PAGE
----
In 1961, autodidact urbanologist Jane Jacobs forever changed how we understood our cities. ‘Cities have the capability of providing something for everybody,’ she wrote in The Death and Life of Great American Cities, ‘only because, and only when, they are created by everybody.’
More than half a century later, her then-contentious argument – that the real life of a…
The Big Dry: Alcohol and Us
In our backyards, balconies and beer gardens – Australians get along famously with booze. Drinking is an entrenched part of our national identity: it’s a recurrent theme in our pop culture, a scene-setter for friendship, a supposedly inherent part of work and play.
Lately, though, as the personal, social and public health costs of drinking become clear, many Australians are reconsidering our…
Not Seen, Not Heard: The Hidden Stolen Generation
In 2008, when Kevin Rudd made his historic apology to the Stolen Generations of Indigenous Australians, he envisaged ‘a future where this parliament resolves that the injustices of the past must never, never happen again.’
Since that speech, the number of Aboriginal and Torres Strait Islander children in out-of-home care has surged by an appalling 65 per cent. Today there…
In June last year, the biennial Street Count of rough-sleepers confirmed what was obvious to many who live or work in the Melbourne CBD – the number of homeless people has risen astronomically. Official Street Count figures showed an unprecedented increase of 74 per cent since the previous tally.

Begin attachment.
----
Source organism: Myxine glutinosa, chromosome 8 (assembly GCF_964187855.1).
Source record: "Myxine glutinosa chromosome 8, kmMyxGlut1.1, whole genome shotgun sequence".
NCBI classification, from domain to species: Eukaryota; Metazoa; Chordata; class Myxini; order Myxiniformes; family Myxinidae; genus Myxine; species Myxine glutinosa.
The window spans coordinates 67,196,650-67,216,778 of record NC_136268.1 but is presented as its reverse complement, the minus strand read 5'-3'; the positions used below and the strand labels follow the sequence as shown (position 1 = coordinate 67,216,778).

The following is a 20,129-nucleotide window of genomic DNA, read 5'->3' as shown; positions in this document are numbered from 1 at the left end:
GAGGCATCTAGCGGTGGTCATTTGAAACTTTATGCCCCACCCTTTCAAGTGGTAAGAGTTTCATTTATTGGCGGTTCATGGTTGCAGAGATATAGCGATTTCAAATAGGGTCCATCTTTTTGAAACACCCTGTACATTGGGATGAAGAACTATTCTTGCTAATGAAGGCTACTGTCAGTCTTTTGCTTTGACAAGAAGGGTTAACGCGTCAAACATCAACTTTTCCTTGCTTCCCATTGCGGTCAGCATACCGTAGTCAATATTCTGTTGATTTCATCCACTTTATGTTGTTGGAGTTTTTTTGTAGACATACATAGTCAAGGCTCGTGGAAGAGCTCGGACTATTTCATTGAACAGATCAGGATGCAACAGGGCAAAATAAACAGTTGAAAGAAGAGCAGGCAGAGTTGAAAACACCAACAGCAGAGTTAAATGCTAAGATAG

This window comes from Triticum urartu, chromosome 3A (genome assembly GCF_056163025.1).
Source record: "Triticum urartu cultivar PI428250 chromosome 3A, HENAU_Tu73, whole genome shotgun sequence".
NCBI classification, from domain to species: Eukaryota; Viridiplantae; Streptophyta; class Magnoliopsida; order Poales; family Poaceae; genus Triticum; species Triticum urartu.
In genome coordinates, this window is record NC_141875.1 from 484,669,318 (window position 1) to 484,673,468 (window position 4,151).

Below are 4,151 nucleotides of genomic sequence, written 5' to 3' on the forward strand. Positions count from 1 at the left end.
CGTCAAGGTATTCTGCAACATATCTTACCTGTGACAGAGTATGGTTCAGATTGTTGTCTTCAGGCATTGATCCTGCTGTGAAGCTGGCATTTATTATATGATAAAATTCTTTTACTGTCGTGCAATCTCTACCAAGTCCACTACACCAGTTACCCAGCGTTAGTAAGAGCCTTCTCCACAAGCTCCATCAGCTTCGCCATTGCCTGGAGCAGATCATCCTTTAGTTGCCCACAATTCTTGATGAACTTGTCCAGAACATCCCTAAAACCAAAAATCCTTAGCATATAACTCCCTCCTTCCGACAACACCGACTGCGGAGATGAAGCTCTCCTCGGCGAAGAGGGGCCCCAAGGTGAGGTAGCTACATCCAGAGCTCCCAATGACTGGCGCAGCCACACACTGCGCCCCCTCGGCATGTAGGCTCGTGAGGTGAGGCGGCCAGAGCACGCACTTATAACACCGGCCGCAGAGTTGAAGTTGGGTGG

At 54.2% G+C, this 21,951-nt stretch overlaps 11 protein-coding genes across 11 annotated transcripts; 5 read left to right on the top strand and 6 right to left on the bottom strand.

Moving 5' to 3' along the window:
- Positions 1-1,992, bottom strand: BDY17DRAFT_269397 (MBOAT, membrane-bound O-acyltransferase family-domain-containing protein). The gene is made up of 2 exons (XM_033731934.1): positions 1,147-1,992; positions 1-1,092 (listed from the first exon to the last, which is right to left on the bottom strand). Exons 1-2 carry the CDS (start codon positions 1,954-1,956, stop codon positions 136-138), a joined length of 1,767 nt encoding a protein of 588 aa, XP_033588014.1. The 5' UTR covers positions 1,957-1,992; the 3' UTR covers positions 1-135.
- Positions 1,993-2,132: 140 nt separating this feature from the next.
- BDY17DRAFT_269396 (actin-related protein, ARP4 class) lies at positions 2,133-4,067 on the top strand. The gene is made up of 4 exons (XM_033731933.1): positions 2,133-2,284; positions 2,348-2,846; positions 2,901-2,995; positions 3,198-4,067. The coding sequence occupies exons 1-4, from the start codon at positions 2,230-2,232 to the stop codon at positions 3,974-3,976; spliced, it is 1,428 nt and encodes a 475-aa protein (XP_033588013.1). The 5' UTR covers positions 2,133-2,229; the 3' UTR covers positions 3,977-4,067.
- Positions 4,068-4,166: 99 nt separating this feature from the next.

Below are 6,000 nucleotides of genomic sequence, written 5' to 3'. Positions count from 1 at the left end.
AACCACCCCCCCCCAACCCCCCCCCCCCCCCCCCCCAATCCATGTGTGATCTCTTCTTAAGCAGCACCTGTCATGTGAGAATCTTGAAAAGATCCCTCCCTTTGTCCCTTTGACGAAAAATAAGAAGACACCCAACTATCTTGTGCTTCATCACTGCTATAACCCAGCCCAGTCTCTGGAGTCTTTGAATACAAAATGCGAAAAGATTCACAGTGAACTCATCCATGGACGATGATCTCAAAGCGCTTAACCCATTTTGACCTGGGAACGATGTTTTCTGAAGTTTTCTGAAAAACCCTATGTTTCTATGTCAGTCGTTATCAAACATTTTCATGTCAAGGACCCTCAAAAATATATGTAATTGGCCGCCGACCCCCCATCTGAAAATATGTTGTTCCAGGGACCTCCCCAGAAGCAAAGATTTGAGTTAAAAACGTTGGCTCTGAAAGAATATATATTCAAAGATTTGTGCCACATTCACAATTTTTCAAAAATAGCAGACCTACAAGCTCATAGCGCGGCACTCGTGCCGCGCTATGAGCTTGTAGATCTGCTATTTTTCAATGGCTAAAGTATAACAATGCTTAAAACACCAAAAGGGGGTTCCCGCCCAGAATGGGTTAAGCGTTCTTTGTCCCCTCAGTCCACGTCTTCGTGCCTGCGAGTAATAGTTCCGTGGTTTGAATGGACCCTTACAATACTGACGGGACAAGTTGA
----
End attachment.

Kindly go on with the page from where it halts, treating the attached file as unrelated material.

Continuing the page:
This figure accounts for the most visible kind of homeless person…
Books and Ideas at Montalto
If you like your cartoon hairstyles sharp and your comic observations sharper, Judy Horacek is your cartoonist.
One of Australia’s most successful cartoonists (and one of our few female professionals in the business), her work ranges from wry political commentary to children’s picture books. Her nine cartoon books include children’s classics such as Where is the Green Sheep? and Good Night,…
Lindy West on Feminism, Fat and Fighting Trolls
Lindy West — Photo: Jon Tjhia
Lindy West joins Anne Summers for a lively conversation that traverses bodily autonomy, popular and intersectional feminism, and finding both validation and hate online.
In her first book, Shrill, Lindy West offers this memorable take on the Queen of Hearts from Alice in Wonderland: ‘She is the perfect feminazi caricature: fat, loud, irrational, violent, overbearing, constantly hitting a hedgehog with a flamingo. Oh, shit. She taught me everything I know.’
A raucous, unflinching and hilarious feminist voice, Lindy West is best known for her writing in Jezebel and the Guardian – especially on body image and sexual violence. Seattle-based, West is also known for an unforgettable episode of the This American Life podcast in which she confronted, and received a sincere apology, from a man who had cruelly trolled her online in the guise of her deceased father.
Shrill: Notes From a Loud Woman is a collection of first-person essays traversing the themes of fat-shaming, Twitter-trolling, racism, sexism and more. 'Women are told, from birth, that it's our job to be small: physically small, small in our presence, and small in our impact on the world,’ she writes. ‘... I want to obliterate that expectation.'
This event was Auslan interpreted; a video will be available soon.
Anne Summers and Lindy West at the Athenaeum Theatre — Photo: Jon Tjhia
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